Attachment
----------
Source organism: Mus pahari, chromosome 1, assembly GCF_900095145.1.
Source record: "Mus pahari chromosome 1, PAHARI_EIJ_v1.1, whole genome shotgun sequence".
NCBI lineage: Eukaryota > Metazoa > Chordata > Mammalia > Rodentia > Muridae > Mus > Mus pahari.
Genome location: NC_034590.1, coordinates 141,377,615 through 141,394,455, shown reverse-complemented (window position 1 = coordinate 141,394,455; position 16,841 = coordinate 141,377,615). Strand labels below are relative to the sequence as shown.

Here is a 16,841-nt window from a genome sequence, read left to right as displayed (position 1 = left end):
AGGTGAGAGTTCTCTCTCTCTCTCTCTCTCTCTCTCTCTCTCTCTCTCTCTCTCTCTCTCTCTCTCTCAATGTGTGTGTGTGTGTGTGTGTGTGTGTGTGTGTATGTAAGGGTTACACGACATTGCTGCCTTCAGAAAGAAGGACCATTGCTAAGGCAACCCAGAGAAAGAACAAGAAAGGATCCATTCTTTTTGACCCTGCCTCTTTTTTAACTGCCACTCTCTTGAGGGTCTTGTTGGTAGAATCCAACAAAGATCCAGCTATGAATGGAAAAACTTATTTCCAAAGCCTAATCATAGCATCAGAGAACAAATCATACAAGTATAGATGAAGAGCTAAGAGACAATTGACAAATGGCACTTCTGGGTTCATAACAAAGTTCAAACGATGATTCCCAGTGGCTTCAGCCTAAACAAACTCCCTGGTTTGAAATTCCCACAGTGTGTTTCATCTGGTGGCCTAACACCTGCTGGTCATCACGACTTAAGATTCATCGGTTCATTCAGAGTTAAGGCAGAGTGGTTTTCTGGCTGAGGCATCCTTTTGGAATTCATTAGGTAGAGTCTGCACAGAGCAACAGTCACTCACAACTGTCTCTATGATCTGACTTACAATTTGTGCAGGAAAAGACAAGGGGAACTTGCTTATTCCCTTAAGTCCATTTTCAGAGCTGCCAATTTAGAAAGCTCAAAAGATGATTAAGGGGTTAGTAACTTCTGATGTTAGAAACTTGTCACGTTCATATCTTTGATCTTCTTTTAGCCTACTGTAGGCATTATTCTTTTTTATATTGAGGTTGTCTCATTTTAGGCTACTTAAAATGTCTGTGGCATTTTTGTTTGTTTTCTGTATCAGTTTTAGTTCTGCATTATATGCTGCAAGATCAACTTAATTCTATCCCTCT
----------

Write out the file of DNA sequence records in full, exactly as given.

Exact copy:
Source organism: Mus pahari, chromosome 1, assembly GCF_900095145.1.
Source record: "Mus pahari chromosome 1, PAHARI_EIJ_v1.1, whole genome shotgun sequence".
NCBI lineage: Eukaryota > Metazoa > Chordata > Mammalia > Rodentia > Muridae > Mus > Mus pahari.
Genome location: NC_034590.1, coordinates 141,377,615 through 141,394,455, shown reverse-complemented (window position 1 = coordinate 141,394,455; position 16,841 = coordinate 141,377,615). Strand labels below are relative to the sequence as shown.

Here is a 16,841-nt window from a genome sequence, read left to right as displayed (position 1 = left end):
AGGTGAGAGTTCTCTCTCTCTCTCTCTCTCTCTCTCTCTCTCTCTCTCTCTCTCTCTCTCTCTCTCTCAATGTGTGTGTGTGTGTGTGTGTGTGTGTGTGTGTATGTAAGGGTTACACGACATTGCTGCCTTCAGAAAGAAGGACCATTGCTAAGGCAACCCAGAGAAAGAACAAGAAAGGATCCATTCTTTTTGACCCTGCCTCTTTTTTAACTGCCACTCTCTTGAGGGTCTTGTTGGTAGAATCCAACAAAGATCCAGCTATGAATGGAAAAACTTATTTCCAAAGCCTAATCATAGCATCAGAGAACAAATCATACAAGTATAGATGAAGAGCTAAGAGACAATTGACAAATGGCACTTCTGGGTTCATAACAAAGTTCAAACGATGATTCCCAGTGGCTTCAGCCTAAACAAACTCCCTGGTTTGAAATTCCCACAGTGTGTTTCATCTGGTGGCCTAACACCTGCTGGTCATCACGACTTAAGATTCATCGGTTCATTCAGAGTTAAGGCAGAGTGGTTTTCTGGCTGAGGCATCCTTTTGGAATTCATTAGGTAGAGTCTGCACAGAGCAACAGTCACTCACAACTGTCTCTATGATCTGACTTACAATTTGTGCAGGAAAAGACAAGGGGAACTTGCTTATTCCCTTAAGTCCATTTTCAGAGCTGCCAATTTAGAAAGCTCAAAAGATGATTAAGGGGTTAGTAACTTCTGATGTTAGAAACTTGTCACGTTCATATCTTTGATCTTCTTTTAGCCTACTGTAGGCATTATTCTTTTTTATATTGAGGTTGTCTCATTTTAGGCTACTTAAAATGTCTGTGGCATTTTTGTTTGTTTTCTGTATCAGTTTTAGTTCTGCATTATATGCTGCAAGATCAACTTAATTCTATCCCTCT